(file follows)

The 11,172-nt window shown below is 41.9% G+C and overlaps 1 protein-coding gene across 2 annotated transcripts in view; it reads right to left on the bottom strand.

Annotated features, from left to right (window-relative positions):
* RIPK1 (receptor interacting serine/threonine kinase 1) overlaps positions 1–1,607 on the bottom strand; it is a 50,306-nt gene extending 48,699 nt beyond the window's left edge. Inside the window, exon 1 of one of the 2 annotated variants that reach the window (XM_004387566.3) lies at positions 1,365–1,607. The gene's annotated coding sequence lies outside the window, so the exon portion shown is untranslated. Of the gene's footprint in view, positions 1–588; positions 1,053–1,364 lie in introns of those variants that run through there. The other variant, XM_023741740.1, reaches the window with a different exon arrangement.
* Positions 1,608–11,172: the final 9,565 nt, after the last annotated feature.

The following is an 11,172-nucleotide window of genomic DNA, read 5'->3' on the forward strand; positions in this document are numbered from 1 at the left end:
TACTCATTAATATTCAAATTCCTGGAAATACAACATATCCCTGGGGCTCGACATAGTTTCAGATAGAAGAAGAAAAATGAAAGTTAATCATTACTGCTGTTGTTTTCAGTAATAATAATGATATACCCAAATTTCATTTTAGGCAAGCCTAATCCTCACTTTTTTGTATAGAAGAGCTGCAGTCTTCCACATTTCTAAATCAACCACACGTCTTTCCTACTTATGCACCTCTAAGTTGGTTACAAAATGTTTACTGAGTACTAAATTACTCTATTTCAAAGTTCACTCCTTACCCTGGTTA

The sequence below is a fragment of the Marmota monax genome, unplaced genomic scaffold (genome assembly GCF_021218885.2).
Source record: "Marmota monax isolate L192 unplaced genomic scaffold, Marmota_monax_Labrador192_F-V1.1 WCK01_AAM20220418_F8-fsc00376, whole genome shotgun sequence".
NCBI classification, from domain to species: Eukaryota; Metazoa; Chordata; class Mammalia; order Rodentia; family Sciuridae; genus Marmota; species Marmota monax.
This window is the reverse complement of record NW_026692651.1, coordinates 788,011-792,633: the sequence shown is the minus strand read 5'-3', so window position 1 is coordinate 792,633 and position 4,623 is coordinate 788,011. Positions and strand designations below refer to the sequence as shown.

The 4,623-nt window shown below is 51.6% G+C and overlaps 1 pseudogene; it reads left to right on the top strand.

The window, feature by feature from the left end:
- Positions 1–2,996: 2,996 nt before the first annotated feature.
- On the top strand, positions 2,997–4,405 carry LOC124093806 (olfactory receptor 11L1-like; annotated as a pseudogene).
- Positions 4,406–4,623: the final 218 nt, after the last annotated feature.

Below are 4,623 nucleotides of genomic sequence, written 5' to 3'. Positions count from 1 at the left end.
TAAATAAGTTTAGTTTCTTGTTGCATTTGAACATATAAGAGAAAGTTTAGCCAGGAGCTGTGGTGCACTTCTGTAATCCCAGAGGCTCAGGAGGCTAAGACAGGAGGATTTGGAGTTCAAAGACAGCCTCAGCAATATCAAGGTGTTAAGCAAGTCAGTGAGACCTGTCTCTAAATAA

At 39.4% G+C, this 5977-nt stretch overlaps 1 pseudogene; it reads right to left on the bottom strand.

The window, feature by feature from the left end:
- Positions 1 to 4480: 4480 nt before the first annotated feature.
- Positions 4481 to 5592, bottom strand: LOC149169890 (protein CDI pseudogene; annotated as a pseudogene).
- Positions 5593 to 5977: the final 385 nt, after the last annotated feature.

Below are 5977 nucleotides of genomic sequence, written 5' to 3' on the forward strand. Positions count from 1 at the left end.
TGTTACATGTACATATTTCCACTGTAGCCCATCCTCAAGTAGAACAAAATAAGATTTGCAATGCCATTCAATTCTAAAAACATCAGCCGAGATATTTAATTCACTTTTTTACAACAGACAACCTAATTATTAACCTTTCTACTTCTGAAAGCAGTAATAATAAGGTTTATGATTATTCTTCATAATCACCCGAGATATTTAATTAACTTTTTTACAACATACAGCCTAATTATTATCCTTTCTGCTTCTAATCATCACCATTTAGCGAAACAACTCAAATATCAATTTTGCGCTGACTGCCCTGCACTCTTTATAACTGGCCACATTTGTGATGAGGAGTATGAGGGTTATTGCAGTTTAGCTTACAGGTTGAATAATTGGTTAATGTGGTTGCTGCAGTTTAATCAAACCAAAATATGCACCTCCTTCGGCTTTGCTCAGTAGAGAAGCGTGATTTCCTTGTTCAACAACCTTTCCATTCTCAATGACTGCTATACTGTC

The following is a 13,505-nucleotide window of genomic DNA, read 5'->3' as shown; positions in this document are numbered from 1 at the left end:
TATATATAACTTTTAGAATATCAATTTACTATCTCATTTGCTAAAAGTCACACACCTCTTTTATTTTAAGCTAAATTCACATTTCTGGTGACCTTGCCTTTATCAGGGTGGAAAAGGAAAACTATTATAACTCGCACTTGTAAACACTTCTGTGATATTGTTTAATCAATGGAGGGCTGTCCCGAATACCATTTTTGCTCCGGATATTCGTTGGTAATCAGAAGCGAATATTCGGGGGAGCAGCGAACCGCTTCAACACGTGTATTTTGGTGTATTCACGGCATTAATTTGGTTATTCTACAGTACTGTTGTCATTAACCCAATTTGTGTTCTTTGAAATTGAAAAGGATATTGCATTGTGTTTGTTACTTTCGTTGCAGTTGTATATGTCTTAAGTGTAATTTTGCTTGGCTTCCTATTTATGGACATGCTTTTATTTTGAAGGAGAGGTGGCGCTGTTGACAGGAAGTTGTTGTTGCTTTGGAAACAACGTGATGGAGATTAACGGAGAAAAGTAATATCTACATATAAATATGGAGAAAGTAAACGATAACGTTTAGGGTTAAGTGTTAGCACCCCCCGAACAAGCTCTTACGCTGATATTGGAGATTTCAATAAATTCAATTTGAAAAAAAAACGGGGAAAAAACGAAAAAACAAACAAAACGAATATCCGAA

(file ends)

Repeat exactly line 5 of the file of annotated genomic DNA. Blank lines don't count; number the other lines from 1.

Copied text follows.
The following is an 11,172-nucleotide window of genomic DNA, read 5'->3' on the forward strand; positions in this document are numbered from 1 at the left end: